The radcure coatings market already enjoys a rather diverse client list. From Este� Lauder, the $4.7 billion maker of cosmetics, skin care and perfumes, to high-end cabinetry makers to the local auto repair shop, UV coatings are speeding up production processes, providing durable, attractive finishes and delivering environmental benefits.
Yet even as coatings companies continue to improve their UV/EB technologies, a considerable amount of time is spent talking about transition costs rather than chemistry with potential customers.
A Bit Of Hand-Holding Helps
Coatings companies know that risks taken by OEM manufacturers can pay off-for their customers and their own bottom line. And many firms, such as Becker Acroma, are playing a large role in assisting customers with the transition process.
Dooria Kungs�ter AB, a Swedish door manufacturer which was using a system that generated between 30-50 tons of solvents annually, wanted to move to a more compliant technology. In its quest, Dooria and asked Becker Acroma to partner with it in building a new coating line, which Sven-�ke Johnsson, chief technical and environmental officer at Dooria, described as "the biggest risk the company had ever taken."
The new line, which has been up and running for the past 12 months, features Becker Acroma Beckrolight, an acrylate-free, UV curing polyester primer which reduces fiber raising on MDF, a waterborne primer and Aqualight Top, a waterborne, pigmented UV topcoat. The system delivers Dooria a coating that is as hard and abrasion-resistant as the old solvent-based system, with less yellowing.
Similar success came at Burbidge & Son, a UK-based kitchen furniture maker that also wanted to replace solvent-based finishes. Over a two-year span, Burbidge invested more than �1 million on new finishing machinery and processes at its Coventry-based manufacturing facility. Becker Acroma UK developed a custom range of water-based stains, water-based UV curable lacquers and water-based UV curable pigmented finishes, which allowed Burbidge to reduce its VOC emission levels by more than 25%, while improving production efficiency and shortening lead times.
While companies are usually more hesitant to take risks in a sluggish economy, the good news is prices are dropping, which should fuel growth of UV and EB coatings, adhesives and sealants.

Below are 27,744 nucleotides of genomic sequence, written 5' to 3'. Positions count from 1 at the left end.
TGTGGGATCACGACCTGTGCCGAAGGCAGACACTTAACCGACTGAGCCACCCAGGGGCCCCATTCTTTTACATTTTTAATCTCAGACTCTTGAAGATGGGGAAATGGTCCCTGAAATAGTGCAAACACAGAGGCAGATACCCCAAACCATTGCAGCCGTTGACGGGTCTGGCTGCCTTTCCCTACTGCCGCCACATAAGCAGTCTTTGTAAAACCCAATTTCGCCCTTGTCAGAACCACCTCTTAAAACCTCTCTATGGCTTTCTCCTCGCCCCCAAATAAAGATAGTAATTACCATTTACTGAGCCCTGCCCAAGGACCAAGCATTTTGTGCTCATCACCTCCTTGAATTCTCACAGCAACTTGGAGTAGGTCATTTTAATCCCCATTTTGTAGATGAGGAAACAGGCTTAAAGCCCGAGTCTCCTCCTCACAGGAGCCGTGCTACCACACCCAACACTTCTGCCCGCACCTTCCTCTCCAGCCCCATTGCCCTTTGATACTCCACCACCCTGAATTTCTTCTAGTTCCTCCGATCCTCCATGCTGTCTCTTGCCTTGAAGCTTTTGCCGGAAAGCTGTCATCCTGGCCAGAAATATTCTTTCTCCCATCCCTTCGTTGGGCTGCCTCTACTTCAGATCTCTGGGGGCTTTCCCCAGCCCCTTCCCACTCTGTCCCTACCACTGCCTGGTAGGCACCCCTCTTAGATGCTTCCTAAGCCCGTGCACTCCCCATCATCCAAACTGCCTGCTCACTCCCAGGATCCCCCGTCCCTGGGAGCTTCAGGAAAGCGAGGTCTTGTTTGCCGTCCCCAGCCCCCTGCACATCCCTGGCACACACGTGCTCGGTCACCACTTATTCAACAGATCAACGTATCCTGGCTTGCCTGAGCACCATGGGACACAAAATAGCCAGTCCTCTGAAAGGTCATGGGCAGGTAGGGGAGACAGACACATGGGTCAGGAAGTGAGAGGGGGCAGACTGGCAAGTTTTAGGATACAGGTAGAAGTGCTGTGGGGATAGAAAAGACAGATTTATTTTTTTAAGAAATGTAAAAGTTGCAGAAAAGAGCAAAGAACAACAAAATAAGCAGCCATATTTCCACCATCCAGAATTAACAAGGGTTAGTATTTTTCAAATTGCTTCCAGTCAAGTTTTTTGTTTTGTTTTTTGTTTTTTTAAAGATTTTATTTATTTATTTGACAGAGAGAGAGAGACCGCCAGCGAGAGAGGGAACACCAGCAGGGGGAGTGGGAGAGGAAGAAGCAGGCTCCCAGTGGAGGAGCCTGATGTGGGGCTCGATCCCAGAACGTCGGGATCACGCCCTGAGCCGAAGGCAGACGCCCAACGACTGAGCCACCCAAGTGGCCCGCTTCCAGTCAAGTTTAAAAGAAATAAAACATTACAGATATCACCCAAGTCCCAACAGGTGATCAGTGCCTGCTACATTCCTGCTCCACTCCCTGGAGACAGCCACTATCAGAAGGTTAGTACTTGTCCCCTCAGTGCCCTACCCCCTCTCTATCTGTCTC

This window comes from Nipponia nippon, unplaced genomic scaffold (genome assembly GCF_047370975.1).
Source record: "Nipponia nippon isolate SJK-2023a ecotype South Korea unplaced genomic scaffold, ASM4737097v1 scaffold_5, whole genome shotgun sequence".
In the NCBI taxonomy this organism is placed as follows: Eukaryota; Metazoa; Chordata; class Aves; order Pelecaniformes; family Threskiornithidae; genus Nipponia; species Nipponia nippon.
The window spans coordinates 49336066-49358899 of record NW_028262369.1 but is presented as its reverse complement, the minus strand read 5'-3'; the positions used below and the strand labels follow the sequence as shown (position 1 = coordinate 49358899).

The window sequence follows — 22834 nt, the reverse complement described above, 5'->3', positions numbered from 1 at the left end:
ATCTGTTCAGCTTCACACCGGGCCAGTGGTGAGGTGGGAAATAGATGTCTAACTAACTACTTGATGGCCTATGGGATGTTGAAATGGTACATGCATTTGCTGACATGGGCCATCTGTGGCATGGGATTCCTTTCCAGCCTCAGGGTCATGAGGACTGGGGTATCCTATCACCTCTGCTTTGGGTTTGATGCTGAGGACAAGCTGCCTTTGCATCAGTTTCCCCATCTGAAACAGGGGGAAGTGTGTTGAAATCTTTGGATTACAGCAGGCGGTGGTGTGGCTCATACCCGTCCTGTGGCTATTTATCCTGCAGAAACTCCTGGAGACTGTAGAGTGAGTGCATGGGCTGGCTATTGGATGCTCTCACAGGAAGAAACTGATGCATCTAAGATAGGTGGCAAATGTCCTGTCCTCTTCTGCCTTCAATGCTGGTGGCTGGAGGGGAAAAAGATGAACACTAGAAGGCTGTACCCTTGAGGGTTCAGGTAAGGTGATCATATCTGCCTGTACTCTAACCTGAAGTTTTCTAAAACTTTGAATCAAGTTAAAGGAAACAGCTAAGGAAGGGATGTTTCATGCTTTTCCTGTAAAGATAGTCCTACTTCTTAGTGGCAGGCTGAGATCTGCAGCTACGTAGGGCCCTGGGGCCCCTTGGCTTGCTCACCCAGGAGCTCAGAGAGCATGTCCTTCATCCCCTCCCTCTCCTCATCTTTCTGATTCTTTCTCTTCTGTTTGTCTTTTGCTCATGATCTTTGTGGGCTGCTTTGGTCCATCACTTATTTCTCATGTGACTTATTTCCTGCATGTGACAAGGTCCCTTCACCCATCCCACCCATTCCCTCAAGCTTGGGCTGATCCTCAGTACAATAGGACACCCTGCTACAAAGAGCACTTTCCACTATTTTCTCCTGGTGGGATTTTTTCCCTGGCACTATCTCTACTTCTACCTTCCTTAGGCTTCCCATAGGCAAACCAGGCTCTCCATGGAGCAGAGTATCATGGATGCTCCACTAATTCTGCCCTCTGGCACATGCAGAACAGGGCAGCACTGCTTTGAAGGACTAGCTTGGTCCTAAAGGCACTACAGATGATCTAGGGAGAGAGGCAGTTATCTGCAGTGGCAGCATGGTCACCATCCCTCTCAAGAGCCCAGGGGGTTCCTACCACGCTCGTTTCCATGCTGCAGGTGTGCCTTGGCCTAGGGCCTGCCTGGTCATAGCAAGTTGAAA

"We see the cost of equipment coming down sharply, including electron beam," said Jim Turner, business director, UV coatings group at Borden Chemical, Inc., which manufactures a variety of UV products for fiber optic cabling, CDs and DVDs, and other electronics applications. "The value proposition for UV/EB remains very strong. Raw material supply is expanding globally and costs have continued to come down. Performance-based applications are growing in use of UV/EB."
Borden has recently launched a trio of products for the media market, focusing on both pre-recorded DVDs, DVD-Rs and CD-Rs. DataShield 6-005, 6-008 and 6-001 offer performance advantages focused on improved processing speed and environmental performance. In addition, the company has added a pair of new fiber coating systems, KlearShield 1-005/2-005 and KlearShield 1-008/2, which offer "world class performance in attenuations and environmental properties and specifically with the 1-005/2-005, a significant advantage in cure speed," said Turner.
Auto Refinish: UV Brings Speed
In automotive, advances in radiation-curing technology have been under way for several years on the OEM level, with firms such as Red Spot, PPG and DuPont studying, evaluating and producing a variety of radiation-cured products. Now, radcure coatings are moving into the automotive refinish side of the business.
"The use of UV and radcure coatings is just beginning," noted Bradley M. Richards, manager, coatings research and development, BASF Coatings Technical Support Center.
BASF's initial UV refinish products, marketed under Glasurit and R-M tradenames, launched in November 2003. According to Richards, both are faring well. BASF is working on developing a new clearcoat that can be cured with UV light. This new product line is scheduled to be launched in the near future.
UV curing is valued for a number of reasons, most notably, its environmental friendliness and its ability to deliver a high quality surface with good mechanical properties. But the most obvious benefit of using UV technology in the refinish industry is speed. When using traditional technologies, the urethane is still curing when it's taken away from the heat source. Automotive refinishers must wait for it to more fully dry and crosslink before applying the next coat. This is not the case with UV curing.